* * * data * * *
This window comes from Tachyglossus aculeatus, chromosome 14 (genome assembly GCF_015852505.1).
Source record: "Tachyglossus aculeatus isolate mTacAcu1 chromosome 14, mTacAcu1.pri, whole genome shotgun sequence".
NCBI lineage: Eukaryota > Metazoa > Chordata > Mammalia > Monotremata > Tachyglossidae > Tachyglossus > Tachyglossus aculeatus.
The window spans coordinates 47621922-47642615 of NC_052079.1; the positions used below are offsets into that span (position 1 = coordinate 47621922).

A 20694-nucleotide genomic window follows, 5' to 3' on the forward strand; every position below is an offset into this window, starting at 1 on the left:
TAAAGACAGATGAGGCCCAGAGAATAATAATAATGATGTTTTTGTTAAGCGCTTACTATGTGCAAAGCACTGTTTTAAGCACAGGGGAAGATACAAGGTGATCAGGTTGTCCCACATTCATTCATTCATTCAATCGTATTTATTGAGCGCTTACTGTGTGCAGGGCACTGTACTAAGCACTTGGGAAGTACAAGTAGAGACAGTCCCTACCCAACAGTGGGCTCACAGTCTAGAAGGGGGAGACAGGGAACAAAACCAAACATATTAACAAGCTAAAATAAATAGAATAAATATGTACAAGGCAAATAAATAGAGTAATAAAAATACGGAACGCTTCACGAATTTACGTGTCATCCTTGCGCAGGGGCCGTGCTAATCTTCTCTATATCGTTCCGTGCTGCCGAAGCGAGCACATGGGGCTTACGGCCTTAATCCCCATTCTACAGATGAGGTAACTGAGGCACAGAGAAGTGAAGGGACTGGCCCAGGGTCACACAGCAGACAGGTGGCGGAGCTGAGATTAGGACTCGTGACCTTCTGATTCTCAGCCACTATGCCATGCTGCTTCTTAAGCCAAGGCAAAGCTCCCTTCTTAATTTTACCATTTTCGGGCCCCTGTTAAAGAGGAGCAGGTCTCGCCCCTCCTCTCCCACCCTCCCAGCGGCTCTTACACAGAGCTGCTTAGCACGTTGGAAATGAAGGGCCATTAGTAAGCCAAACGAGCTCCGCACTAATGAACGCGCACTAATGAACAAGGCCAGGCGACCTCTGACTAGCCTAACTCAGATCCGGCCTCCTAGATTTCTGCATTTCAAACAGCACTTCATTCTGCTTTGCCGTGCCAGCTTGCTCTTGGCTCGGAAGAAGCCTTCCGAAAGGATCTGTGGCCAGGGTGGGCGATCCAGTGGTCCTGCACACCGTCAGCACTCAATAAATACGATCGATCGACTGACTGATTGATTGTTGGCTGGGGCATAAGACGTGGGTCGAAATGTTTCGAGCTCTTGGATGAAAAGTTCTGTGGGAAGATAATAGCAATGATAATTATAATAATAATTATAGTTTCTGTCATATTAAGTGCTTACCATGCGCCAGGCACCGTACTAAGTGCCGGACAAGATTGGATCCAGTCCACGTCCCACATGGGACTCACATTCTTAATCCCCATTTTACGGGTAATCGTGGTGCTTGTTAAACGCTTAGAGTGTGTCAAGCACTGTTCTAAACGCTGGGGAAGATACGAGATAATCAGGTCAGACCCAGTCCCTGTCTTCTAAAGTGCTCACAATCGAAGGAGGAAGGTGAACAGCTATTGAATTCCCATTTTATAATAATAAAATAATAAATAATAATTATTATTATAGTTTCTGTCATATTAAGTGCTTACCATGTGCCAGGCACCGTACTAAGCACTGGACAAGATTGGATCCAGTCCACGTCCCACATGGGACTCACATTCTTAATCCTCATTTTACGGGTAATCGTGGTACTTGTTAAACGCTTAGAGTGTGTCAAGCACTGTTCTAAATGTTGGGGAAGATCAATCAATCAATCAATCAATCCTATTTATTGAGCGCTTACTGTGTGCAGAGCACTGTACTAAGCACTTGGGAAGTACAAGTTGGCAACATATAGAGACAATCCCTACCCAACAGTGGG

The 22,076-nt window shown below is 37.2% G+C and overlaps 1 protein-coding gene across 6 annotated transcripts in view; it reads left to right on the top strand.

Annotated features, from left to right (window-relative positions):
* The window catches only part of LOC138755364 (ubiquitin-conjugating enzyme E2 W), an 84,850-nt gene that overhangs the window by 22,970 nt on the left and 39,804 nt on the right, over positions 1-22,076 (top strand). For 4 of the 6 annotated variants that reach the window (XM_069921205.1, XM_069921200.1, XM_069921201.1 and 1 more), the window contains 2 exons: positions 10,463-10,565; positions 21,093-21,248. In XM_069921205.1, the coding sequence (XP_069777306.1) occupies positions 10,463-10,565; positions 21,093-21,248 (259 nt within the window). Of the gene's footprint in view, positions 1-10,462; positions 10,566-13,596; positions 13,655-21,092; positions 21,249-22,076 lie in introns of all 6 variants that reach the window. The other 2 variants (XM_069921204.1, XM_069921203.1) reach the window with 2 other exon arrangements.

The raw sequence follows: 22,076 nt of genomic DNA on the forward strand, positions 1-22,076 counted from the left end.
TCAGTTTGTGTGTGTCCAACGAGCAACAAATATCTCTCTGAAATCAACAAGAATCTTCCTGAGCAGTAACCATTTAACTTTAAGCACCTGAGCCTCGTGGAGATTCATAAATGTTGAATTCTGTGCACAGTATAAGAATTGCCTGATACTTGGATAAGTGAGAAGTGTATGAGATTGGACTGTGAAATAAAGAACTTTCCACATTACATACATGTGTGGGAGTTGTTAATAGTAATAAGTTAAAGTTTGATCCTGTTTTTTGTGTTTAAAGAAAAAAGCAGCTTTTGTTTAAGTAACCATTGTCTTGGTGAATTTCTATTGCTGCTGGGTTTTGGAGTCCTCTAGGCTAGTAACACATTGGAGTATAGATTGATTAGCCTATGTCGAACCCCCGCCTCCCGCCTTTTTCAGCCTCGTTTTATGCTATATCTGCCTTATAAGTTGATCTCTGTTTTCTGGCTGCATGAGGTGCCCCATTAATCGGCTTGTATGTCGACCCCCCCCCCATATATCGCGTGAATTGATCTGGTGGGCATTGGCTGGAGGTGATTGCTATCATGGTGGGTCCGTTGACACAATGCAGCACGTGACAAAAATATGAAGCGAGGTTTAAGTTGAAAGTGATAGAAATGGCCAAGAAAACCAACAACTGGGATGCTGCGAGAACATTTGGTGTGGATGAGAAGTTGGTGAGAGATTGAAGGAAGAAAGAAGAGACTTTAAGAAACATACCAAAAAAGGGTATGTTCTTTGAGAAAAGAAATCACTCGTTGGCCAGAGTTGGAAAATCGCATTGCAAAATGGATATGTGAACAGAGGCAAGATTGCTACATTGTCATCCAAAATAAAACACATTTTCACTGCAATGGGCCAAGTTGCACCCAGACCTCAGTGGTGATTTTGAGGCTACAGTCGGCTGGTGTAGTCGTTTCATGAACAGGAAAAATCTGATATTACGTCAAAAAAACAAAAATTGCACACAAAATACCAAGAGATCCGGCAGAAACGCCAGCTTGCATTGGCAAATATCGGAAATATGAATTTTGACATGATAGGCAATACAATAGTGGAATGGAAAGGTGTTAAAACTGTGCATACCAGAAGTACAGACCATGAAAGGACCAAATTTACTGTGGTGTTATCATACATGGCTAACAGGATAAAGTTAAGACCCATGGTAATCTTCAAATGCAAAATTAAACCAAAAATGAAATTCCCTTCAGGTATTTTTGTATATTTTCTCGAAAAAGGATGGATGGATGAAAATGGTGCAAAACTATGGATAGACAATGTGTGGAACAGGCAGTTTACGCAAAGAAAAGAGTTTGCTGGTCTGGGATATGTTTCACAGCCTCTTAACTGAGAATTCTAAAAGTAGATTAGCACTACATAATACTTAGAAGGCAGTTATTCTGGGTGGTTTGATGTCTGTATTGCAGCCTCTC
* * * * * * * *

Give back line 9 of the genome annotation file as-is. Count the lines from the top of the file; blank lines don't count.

* The window catches only part of LOC138755364 (ubiquitin-conjugating enzyme E2 W), an 84,850-nt gene that overhangs the window by 22,970 nt on the left and 39,804 nt on the right, over positions 1-22,076 (top strand). For 4 of the 6 annotated variants that reach the window (XM_069921205.1, XM_069921200.1, XM_069921201.1 and 1 more), the window contains 2 exons: positions 10,463-10,565; positions 21,093-21,248. In XM_069921205.1, the coding sequence (XP_069777306.1) occupies positions 10,463-10,565; positions 21,093-21,248 (259 nt within the window). Of the gene's footprint in view, positions 1-10,462; positions 10,566-13,596; positions 13,655-21,092; positions 21,249-22,076 lie in introns of all 6 variants that reach the window. The other 2 variants (XM_069921204.1, XM_069921203.1) reach the window with 2 other exon arrangements.